By Christine Tusher, Houzz
Is your kitchen covered in confetti-like bits of paper from last night’s scrapbooking session? Do you often look down in the middle of a meeting and discover you’re covered in a light dusting of glitter from your kids’ most recent art project? Or are you just looking for a quiet space in which to sew?
If any of these scenarios sound like a page from your life, then it’s time to think about setting up a craft room. It doesn’t have to be anything fancy or even occupy an entire room. It would simply be a designated, well-organized space where you can create in peace.
“A craft room gives you the ability to see your supply paper, ribbons, and bows at once and keep them all within easy reach,” says home storage designer Andreas Messis. “Having a designated area for your crafts and projects creates a stress-free zone to work in that also preserves the other areas of your home from your craft clutter.”
If that sounds like heaven to you, this idea book can help.
Classically Yours Interiors (CYInteriors), original photo on Houzz
Who to hire: If you have strong organizational skills and a good idea of what kind of workspace-to-storage ratio you’ll need, this is a project you can easily take on yourself.
But if you’re like me and your closets perpetually look like a bomb went off in them, you might want to call for some professional help. If you’re dealing with a blank canvas, a design pro from a custom storage and organizing company can help you make the best use of your space.
If you don’t have the desire or budget to fully design a space, a professional organizer can help you avoid getting lost in a pile of art paper or upholstery swatches. He or she can help you find a place for all of your precious supplies — even that messy pile of remnants you know will come in handy someday.
Project length: One day to organize, and one additional day if you’re working with a pro to install custom built-ins.
If you’re doing this yourself, you might also consider spacing it out over a weekend, as you’ll likely spend several hours sourcing and purchasing the jars, boxes, and organizers you’ll need to keep the space neat.
transFORM Home, original photo on Houzz
Cost range: It all depends on how many supplies you have, how much space you’re working with, and whether you want a built-in look. You might end up spending $100 for the right containers while organizing everything yourself, or you could spend up to $20,000 on a professionally designed space. The homeowner whose space is pictured here spent about $3,200 in professional design and organizational services.
Project considerations: You’ll need to start by considering two major factors: how much workspace you’ll need and how much stuff you have.
“Storing and organizing a great variety of small items is usually the challenge,” says Messis, co-owner of transForm, a closet, and storage design company. “Art and craft supplies as well as small tools add up fast and take up a lot of space.”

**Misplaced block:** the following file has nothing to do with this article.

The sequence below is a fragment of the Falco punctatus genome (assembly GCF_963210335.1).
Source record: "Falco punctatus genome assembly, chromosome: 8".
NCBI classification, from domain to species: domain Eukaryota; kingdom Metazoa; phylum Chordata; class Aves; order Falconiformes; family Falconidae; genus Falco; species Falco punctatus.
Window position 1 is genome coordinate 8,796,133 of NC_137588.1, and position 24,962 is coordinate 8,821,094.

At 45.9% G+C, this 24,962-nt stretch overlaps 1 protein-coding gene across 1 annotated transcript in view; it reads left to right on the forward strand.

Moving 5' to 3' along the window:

Messis also warns that projects are done as part of a large space — like a playroom or an office — often cost more, as the whole room needs to be redesigned to accommodate the craft space.
NEAT Method, original photo on Houzz
1. Consider your workspace. You’ll need a large, sturdy, easy-to-clean surface that enables you to spread out while you’re working on a project. Consider not only the size of the room but also the kinds of projects you like to take on. You’ll also need ample lighting. If things are looking a little dim, brighten them up with a LED desk or a floor lamp, or ask your pro for a custom solution.
2. Designate storage space. While a closet is the obvious place for hiding messes, not every space has enough storage. Neat Method‘s Heather Byrne suggests buying a small piece of furniture with cubbies, shelves or drawers if storage space is lacking. The key is to keep supplies accessible — ideally within arm’s reach of your work area.
Messis suggests using a horizontal rod to hang wire, ribbons, sheets of paper and spooled supplies on. Also “incorporate ample space into the design to store flat sheets of paper, such as construction paper and drawing paper,” he says. He loves divided drawers for organizing small tools and suggests making sure your shelves are adjustable to accommodate all sizes of jars and boxes.
NEAT Method, original photo on Houzz, original photo on Houzz
3. Look at what you have. Perhaps you have six kinds of scissors or maybe hundreds of balls of yarn. Either way, it’s smart to start organizing by type.
Neat Method attacked this space by separating like items into piles. “From there we determined what items needed to take priority space on the shelves and how many cubbies would be needed for each,” says Byrne. “We more or less essentially prepped each space of the closet with items, so we could get an accurate picture of space layout.”
4. Choose and label containers. Once a home was found for each item, Neat Method created a list of organizational solutions to keep the space clutter free and easy to maintain. “We implemented labeled bins, jars, ribbon boxes and a few acrylic desktop organizers for everyday craft supplies to help streamline the crafting process,” says Byrne.
She points out that these supplies don’t have to be expensive. Target, Cost Plus World Market, The Container Store and The Organizing Store are some of her favorite sources for affordable supplies. “There are also so many ways to creatively organize crafting supplies with items from around your house. For example, use old jam jars instead of buying new ones,” Byrne suggests.